What Can Ryan Nassib Learn from Eli Manning in 2013?

Zach KruseSenior Analyst IApril 29, 2013

SEATTLE - SEPTEMBER 11:  Quarterback Ryan Nassib #12 of the Syracuse Orange looks to pass against the Washington Huskies on September 11, 2010 at Husky Stadium in Seattle, Washington. (Photo by Otto Greule Jr/Getty Images)
Otto Greule Jr/Getty Images

Eli Manning knows the New York Giants might have secured his eventual successor when they took Syracuse quarterback Ryan Nassib in the fourth round of the 2013 NFL Draft.

Luckily for Nassib, Manning appears comfortable teaching the young quarterback everything he needs to know about winning as the starting quarterback of the Giants.

According to the New York Daily News' Stephen Lorenzo and Ralph Vacchiano, Manning called Nassib shortly after the Giants picked the young signal-caller and offered his help:

(I told him) 'Anything you need before you get here in May, let me know. Looking forward to working and getting to know you. We get after it in the quarterback room. We work hard. We have great meetings. Looking forward to having you involved in this.'

There's little question that Nassib's first lesson from Manning will come in the quarterback meeting room. 

The NFL is a tough business both on and off the field, especially at the game's most important position. The great quarterbacks in the league are not only physically gifted—like Nassib—but also mentally prepared for any situation thrown at them. 

Such preparation comes from tireless work in meetings and film rooms, and is quite possibly the biggest hurdle for young quarterbacks to master.

A quarterback needs to know the playbook inside and out, but also how to run through his progressions in an instant, make pre-snap reads of exotic defensive coverages and shift protections to keep 270-pound pass-rushers out of his pocket.

These requirements force the NFL to throw a lot of information at young players in a short amount of time. It can overwhelm and swallow still-adjusting players who can't handle it. 

Manning, a veteran of the process, will certainly provide a successful role model for Nassib early in his career.

Expect Manning to also show Nassib how to act in the bright lights of the New York media.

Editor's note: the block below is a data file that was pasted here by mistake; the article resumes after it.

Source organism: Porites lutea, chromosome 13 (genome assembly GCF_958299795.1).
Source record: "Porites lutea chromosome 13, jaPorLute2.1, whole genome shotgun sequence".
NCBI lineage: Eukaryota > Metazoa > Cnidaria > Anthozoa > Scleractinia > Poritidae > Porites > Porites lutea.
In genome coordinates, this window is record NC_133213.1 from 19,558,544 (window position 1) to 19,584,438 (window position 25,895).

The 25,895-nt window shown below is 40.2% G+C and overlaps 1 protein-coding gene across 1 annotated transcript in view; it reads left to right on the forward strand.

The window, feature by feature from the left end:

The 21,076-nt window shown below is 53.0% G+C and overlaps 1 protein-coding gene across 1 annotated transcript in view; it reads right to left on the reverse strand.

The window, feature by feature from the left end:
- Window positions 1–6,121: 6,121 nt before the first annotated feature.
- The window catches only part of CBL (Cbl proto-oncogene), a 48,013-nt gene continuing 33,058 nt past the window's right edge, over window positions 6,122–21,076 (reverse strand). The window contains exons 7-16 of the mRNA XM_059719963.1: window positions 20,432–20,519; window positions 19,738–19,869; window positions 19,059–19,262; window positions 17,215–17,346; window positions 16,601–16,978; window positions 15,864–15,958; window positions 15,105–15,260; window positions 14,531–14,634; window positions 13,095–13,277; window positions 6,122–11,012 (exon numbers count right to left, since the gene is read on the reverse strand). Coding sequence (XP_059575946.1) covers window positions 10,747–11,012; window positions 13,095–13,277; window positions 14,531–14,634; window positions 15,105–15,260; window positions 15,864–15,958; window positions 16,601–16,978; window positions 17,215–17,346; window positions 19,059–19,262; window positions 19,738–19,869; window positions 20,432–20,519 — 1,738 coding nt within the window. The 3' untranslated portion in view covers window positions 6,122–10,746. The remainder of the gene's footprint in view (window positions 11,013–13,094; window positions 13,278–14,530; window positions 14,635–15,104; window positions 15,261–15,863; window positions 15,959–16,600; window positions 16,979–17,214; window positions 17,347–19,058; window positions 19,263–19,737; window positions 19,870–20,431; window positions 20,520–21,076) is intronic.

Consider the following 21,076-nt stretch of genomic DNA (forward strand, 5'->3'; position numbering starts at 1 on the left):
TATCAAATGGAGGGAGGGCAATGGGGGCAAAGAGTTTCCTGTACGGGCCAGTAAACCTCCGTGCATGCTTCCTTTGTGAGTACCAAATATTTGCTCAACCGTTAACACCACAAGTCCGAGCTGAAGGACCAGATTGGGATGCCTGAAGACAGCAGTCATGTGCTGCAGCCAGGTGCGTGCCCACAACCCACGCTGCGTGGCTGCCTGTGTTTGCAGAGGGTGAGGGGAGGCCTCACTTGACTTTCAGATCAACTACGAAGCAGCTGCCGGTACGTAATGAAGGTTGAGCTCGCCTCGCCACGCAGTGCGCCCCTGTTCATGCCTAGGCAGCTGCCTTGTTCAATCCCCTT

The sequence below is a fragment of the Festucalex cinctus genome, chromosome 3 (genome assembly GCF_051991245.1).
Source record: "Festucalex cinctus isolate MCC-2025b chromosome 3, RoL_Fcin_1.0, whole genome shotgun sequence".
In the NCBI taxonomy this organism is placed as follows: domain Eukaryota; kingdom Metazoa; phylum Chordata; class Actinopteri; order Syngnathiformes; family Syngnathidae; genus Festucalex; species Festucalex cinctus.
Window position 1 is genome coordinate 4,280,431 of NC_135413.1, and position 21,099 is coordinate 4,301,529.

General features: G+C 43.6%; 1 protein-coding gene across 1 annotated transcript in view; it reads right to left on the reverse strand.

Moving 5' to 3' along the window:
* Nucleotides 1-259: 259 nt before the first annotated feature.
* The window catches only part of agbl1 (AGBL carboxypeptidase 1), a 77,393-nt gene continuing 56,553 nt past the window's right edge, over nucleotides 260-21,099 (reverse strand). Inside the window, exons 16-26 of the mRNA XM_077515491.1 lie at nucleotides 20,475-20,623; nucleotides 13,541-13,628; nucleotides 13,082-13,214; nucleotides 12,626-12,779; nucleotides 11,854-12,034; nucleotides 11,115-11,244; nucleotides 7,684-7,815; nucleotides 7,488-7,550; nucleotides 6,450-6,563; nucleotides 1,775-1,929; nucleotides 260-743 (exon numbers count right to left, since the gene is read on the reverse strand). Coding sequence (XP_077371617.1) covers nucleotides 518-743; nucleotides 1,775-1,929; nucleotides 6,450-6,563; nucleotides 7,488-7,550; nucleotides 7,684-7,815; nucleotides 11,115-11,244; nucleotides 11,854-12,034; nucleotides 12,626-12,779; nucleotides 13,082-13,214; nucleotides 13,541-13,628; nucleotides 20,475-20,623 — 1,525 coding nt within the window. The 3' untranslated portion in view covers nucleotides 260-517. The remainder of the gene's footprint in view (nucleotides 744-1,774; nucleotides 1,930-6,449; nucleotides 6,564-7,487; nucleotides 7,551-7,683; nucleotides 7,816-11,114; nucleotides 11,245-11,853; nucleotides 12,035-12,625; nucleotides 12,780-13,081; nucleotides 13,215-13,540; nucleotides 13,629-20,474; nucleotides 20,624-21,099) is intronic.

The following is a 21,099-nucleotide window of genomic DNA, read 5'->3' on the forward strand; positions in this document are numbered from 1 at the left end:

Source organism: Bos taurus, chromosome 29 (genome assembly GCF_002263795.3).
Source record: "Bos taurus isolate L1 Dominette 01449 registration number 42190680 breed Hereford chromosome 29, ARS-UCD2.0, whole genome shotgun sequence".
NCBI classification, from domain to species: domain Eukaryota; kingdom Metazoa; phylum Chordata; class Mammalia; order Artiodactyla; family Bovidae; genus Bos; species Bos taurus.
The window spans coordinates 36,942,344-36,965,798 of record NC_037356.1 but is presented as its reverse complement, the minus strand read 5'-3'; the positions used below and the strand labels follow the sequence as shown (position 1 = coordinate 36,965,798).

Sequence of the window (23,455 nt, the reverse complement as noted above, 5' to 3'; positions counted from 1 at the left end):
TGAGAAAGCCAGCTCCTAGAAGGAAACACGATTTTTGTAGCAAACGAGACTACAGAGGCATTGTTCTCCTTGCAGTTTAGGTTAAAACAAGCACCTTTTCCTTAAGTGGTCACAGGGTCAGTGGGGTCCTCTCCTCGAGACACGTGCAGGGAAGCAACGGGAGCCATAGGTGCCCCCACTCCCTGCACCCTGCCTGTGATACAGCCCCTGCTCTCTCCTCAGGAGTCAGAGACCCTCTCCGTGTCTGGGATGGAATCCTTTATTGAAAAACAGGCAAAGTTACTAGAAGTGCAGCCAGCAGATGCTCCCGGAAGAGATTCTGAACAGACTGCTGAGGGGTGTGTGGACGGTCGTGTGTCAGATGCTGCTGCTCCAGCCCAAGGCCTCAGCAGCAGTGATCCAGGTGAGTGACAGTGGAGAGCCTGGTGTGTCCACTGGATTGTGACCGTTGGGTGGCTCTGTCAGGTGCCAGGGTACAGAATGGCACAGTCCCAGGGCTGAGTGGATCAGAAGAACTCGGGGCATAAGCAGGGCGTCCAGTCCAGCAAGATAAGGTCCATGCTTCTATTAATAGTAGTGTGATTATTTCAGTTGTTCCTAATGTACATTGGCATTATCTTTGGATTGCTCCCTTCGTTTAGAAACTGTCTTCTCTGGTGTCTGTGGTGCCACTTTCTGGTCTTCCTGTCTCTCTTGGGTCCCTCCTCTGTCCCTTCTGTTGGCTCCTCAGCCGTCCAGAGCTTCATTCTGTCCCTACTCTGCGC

Even as a backup quarterback, Nassib's every move is going to be under the microscope in the Big Apple (just ask that Tebow guy). The same goes for Manning, yet he's kept a mostly clean reputation because he knows how to handle the spotlight. Eventually, if Nassib wants to be a starting quarterback in New York, he'll have to be able to do the same.

If Manning can't provide guidance in that area, can anyone? 

But above all, Manning can provide championship insight to a young quarterback. Manning has won two Super Bowls and there's very little he hasn't seen or dealt with during his time in New York. He knows how to win and play big in the most important moments.

Nassib should be able to pick Manning's brain for any bit of help he needs as he transitions from the Big East to the NFC East.

The Giants will hope having a tutor like Manning will pay off. Eventually.

Manning is still an elite quarterback, and at just 32 years old, he should have several good years left in the tank.

Drafting Nassib was a smart long-term decision, for no other reason than it gives the Giants a malleable quarterback with obvious physical skills behind Manning.

There's no rush for him to play or threaten to play. This is Manning's team, Manning's town.

However, Manning can also provide a learning platform for down the road when Nassib is ready to challenge for his playing time. That day will eventually come and Manning didn't shy away from that fact. 

“I feel like I’m playing at a high level. This is the prime of my career,” Manning told the New York Daily News.

"I understand that one day it will end. In this league you never know when that day comes.”

When that day comes, the Giants should have a ready-to-play option in Nassib.